Working through a Bad Clay Day…

Things had been going so well. Half the year over, successful lessons, sunny days and then…boom! Fifth grade clay day. Sound the drums!

Fifth grade is a big grade level. Meaning I have two classes with about 30 kids each. Even the classroom seems crowded with my six tables occupying lumbering, growing bodies. But I’m used to that. Maybe it was the Friday afternoon antsy-pants blues? Whatever it was, my clay day hadn’t come close to reaching even my lowest expectations.

I’ve been doing ceramics for six years. I’ve made dinosaurs with my fifth grade class for six years (except for the year I got a little Harry Potter excited and did wizards). I’ve lead large classes of 5th graders through the introduction and techniques of working with clay and quite successfully, I might add.

But those facts didn’t matter.

It started out a bit rough. Kids were rowdy. Couldn’t settle down. Usually when I pull out my sample  and begin my demonstration, eyes become focused.

Never happened.

I had to get a bit firm. That helped. I completed my demonstration, but in hindsight, I may have overstressed the importance of scratch-attaching and avoiding air pockets because, well…I’ll get to that in a minute.

After I completed the demo, the kids fought for a seat and began working. Things were going pretty well until the 1/2 way mark when all of a sudden I found an abandoned dinosaur body. “Oh, he had to go to speech.” Okay. Fine. Wrap up torso and add name. One unfinished body shouldn’t be a problem.

Then a child burst into tears. Oh golly.

He became upset when I pulled too much on his dinosaurs neck. It broke off and became too skinny for him to attach again.

Tears galore. Again.

Oh golly. Didn’t I stress how forgiving clay is?  Apparently not. I cheered him up then helped him rework the head.

Next table: two extra girls with no clay. Huh? Oh, yeah. I forgot. Two of the children arrive for last 15 minutes of art class. Quickly got them started.

Looked up. Twenty hands in the air. Panicked kids. Floppy dinosaur necks, no legs attached and 15 minutes of class time left.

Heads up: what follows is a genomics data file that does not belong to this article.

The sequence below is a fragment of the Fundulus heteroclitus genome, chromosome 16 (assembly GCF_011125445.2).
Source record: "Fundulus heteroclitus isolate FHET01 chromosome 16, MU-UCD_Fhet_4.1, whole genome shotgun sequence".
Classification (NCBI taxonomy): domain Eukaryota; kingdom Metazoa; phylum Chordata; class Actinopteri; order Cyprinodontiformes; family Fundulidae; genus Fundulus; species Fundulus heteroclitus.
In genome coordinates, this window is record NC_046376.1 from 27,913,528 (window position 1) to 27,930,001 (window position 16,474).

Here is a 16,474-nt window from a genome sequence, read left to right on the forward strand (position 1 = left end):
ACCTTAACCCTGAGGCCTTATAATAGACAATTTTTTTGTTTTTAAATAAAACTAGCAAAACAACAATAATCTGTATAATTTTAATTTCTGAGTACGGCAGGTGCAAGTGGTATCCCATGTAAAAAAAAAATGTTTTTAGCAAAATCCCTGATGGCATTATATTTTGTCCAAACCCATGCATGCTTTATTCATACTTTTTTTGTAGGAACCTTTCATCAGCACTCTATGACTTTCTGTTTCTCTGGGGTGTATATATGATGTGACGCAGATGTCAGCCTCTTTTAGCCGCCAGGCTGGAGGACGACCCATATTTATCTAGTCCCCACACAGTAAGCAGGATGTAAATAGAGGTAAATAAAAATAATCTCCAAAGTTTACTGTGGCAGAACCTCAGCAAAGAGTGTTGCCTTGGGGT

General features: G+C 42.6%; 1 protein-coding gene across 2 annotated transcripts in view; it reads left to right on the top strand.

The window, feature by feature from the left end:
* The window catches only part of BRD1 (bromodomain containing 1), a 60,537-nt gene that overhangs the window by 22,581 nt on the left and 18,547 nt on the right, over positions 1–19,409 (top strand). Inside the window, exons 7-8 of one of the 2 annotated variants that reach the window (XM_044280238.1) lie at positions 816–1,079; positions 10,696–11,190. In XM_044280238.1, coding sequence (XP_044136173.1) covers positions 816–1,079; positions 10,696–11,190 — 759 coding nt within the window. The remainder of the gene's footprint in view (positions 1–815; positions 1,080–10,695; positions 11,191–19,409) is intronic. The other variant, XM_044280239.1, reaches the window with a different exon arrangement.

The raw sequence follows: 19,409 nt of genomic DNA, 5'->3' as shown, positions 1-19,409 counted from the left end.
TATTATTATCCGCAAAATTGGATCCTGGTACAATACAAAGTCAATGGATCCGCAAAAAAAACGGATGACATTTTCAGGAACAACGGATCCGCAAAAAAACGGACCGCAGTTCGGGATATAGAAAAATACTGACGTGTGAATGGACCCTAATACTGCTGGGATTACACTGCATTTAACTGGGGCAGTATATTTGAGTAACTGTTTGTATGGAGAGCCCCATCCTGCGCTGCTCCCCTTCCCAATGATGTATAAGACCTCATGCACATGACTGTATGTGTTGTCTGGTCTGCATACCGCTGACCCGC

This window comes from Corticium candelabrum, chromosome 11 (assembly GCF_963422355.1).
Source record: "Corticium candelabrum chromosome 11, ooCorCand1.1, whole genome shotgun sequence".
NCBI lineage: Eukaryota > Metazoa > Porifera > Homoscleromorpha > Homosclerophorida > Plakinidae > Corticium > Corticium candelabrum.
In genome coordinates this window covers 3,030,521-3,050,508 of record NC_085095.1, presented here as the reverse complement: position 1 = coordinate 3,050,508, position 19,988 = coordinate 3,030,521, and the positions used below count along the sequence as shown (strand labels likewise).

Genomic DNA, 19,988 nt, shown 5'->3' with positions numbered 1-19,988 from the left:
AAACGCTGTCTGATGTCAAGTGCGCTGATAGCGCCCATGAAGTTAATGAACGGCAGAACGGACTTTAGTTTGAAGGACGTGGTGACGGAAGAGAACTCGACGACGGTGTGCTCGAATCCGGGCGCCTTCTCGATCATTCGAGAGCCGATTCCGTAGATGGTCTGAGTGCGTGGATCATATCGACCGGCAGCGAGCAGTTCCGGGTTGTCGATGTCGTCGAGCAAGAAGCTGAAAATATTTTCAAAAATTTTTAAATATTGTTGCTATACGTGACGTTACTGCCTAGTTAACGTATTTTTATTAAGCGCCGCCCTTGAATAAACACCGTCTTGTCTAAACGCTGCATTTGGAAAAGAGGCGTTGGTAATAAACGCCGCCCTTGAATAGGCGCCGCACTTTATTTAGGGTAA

I breathed deeply and rang my bell. I re-demonstrated how to add legs, but honestly, it was like asking the kids to create articulated wings. Some twisted their clay into balls, but by then, I knew I had lost.

Where exactly did I go wrong?

By the end of class, there were maybe 6 completed pieces. I knew a second day  would be needed. Out came the plastic baggies (too small mind you for the lofty heads!) but by the end of class, the teacher and I managed to get everyone’s half-made dinos into a bag with some recognizable letter for a name.

I had ten minutes until my next group of 5th graders arrived. I was sweating.

But I did some quick thinking while wiping the clay from the tables.  One of the possible reasons why the last class went awry was basically good old-fashioned confusion. There were too many kids coming in and going out. And by the time I got the kids under control, 10 minutes had lapsed. In a 50-minute class, that meant the kids only had 40-minutes for the construction of the dinosaur. I usually require an hour for upper grade ceramics. We were behind from the get-go.

I realized it wasn’t the kids. It was me. As I saw them falling behind my self-imposed time-line, my energy changed. I began to panic (Oh yes, the brow furling, talk-fast kind of panic). The kids sensed this and put pressure on themselves. However subtle, I’m convinced the energy of the class starts with the teacher.

Calm teacher=Calm class. Hurried teacher=Hurried class. I was hurried. Not good.

The next class bumbled in. This time, I knew it would be next to impossible to finish, so I was more relaxed. I didn’t take any time to warn of improper techniques, I just showed the kids the basics. The simplicity seemed to work. About 3/4 of the class got the body, legs, tail and head completed. We wrapped the clay in plastic and anticipated adding the horns and bony plates the next week. Yay! Success!

The kid’s energy was very high, but they displayed a level of confidence the first group didn’t. There was certainly less confusion. Less kids moving in and out of the classroom, but more importantly, my expectations were adjusted.

Needless to say, I had a two glasses of wine for dinner that night.

Thanks to all of you who offered suggestions for clay storage on my Facebook page. I plan to buy freezer bags and set my expectations at a more reasonable level for the next time!

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  • Susie Fannin

    Whoo! I’m relieved that someone as seasoned as you still has an occasional blooper. I teach 5 levels… a different group each day, but teach the same lesson for each grade level 5 times. I find the Monday group is at a disadvantage, because they are my constant guinea pigs (being a first year elementary art teacher) for my learning curve. But, calm teacher= calm students… you are so right. I’m going to remind myself of that more often! Thanks!